But this information has come from only one part of the European continent, and afterwards these breakthroughs have been accepted as valid for the entire continent, which was not correct, noted a scientist from the BulgarianAcademy of Sciences (BAS). Nikolay Sirakov, who is also deputy head of the team of archaeologists in Kozarnika Cave and his French colleague Guadelli have been in contact for nearly 20 years before deciding to start excavations in the cave in 1996. The unique cave Kozarnika is located in rocky area near the famous north-western town of Belogradchik and is only accessible by foot or by off-road vehicles. In the last century the cave was considered and arena of human activity during the Stone Age. This place was recorded as early as 1920 in the writings of the famous Bulgarian archaeologist and researcher Rafail Popov. But the lack of resources to conduct thorough research and excavations is the reason for the lack of serious scientific discoveries.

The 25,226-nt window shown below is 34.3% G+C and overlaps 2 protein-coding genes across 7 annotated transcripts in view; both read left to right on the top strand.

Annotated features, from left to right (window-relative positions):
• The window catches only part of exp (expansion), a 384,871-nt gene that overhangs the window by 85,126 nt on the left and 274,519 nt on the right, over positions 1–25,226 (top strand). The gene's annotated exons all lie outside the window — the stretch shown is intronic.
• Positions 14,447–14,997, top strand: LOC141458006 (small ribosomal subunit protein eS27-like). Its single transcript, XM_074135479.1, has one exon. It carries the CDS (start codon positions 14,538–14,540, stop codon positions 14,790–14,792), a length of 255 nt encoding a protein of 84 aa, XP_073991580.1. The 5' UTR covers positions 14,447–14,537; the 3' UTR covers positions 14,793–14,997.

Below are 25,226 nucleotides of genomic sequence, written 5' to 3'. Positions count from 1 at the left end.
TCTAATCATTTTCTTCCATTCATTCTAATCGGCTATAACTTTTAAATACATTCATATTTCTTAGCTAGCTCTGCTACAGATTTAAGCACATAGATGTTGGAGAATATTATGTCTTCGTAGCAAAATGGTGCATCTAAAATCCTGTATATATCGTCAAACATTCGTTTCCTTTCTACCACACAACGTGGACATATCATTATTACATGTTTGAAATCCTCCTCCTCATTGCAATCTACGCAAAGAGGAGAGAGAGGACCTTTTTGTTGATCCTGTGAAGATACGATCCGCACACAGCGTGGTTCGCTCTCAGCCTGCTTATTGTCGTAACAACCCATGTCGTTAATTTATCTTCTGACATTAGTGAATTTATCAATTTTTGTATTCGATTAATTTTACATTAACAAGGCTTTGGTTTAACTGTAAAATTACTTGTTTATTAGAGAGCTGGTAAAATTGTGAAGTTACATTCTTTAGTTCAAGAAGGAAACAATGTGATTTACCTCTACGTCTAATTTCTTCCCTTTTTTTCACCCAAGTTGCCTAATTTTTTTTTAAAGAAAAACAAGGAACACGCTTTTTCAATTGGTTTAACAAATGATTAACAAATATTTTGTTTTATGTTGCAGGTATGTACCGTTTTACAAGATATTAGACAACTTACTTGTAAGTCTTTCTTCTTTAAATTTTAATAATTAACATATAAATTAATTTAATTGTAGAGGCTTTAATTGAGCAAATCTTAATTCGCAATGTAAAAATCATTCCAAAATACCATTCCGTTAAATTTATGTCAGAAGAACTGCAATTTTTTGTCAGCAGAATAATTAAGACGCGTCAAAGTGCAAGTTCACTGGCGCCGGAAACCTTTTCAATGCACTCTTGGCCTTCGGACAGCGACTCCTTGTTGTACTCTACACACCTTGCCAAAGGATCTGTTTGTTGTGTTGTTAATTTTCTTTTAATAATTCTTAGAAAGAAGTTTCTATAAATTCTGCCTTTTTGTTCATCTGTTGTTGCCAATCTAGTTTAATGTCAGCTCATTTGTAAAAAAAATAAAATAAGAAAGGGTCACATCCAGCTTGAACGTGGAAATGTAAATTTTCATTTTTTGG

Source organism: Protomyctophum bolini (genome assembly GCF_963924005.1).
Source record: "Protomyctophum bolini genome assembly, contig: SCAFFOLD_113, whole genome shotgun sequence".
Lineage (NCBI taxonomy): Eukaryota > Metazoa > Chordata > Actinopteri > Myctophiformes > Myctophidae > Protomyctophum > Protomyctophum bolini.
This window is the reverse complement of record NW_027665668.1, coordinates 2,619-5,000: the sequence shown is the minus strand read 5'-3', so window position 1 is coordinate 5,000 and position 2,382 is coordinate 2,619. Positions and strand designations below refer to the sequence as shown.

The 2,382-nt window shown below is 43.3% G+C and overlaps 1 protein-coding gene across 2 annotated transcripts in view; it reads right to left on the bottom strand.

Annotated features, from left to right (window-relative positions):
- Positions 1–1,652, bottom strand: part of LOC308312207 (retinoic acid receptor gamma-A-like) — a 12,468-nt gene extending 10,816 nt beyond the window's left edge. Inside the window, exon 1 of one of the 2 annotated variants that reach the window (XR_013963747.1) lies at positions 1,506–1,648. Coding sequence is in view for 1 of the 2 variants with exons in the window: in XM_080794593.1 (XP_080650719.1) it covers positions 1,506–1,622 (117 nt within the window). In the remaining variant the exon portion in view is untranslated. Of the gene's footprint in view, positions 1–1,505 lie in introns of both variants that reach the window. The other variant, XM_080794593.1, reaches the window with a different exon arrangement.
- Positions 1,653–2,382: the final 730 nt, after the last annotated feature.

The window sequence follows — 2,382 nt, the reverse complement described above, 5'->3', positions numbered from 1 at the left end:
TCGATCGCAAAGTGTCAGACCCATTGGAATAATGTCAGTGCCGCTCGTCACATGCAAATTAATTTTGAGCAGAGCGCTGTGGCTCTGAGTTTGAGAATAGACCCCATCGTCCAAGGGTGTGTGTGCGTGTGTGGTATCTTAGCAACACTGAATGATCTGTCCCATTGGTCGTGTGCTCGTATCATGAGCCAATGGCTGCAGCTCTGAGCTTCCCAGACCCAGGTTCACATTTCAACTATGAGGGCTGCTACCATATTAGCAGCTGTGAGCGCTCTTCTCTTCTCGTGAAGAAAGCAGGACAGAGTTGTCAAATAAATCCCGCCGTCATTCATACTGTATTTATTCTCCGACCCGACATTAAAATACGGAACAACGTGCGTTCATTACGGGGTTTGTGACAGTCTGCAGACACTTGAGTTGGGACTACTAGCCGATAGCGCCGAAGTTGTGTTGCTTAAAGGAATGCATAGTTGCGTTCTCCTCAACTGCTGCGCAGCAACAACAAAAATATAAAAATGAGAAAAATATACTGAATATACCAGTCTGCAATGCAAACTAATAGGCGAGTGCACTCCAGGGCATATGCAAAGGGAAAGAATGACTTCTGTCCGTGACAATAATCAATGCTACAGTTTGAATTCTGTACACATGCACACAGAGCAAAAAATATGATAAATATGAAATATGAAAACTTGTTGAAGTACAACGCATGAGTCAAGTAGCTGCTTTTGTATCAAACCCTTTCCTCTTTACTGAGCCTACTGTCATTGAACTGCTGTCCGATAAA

The carved and jagged pieces of bones found in the Kozarnika Cave led the scientists to conclude that the first inhabitants of the cave were able to express abstract ideas through sculptures and for the purpose of counting they have used the most common method of notches. The animal bones with parallel lines carved on them indicate that the first people were counting the days. The research of these lines indicated that they were made during the Stone Age. The sharp notches were too precise to be considered accidentally made on bone by removing the flesh of the animal from the bone, said the specialists. Despite the discoveries made, scientists still disagree about how old people were expressing abstract concepts. Unlike other caves in Western Europe, where there are cave paintings considered as symbolic expression of thoughts and events, no such cave paintings have been found in the Kozarnika Cave. But their absence does not question the ability of our ancestors to think abstractly, said Jean-Luc Guadelli. The cave paintings from the period of the Stone Age found in Bulgaria, as general are not much, but this can not lead to the conclusion that the ancient people in these lands simply did not have artistic inclinations, jokes the French scientist.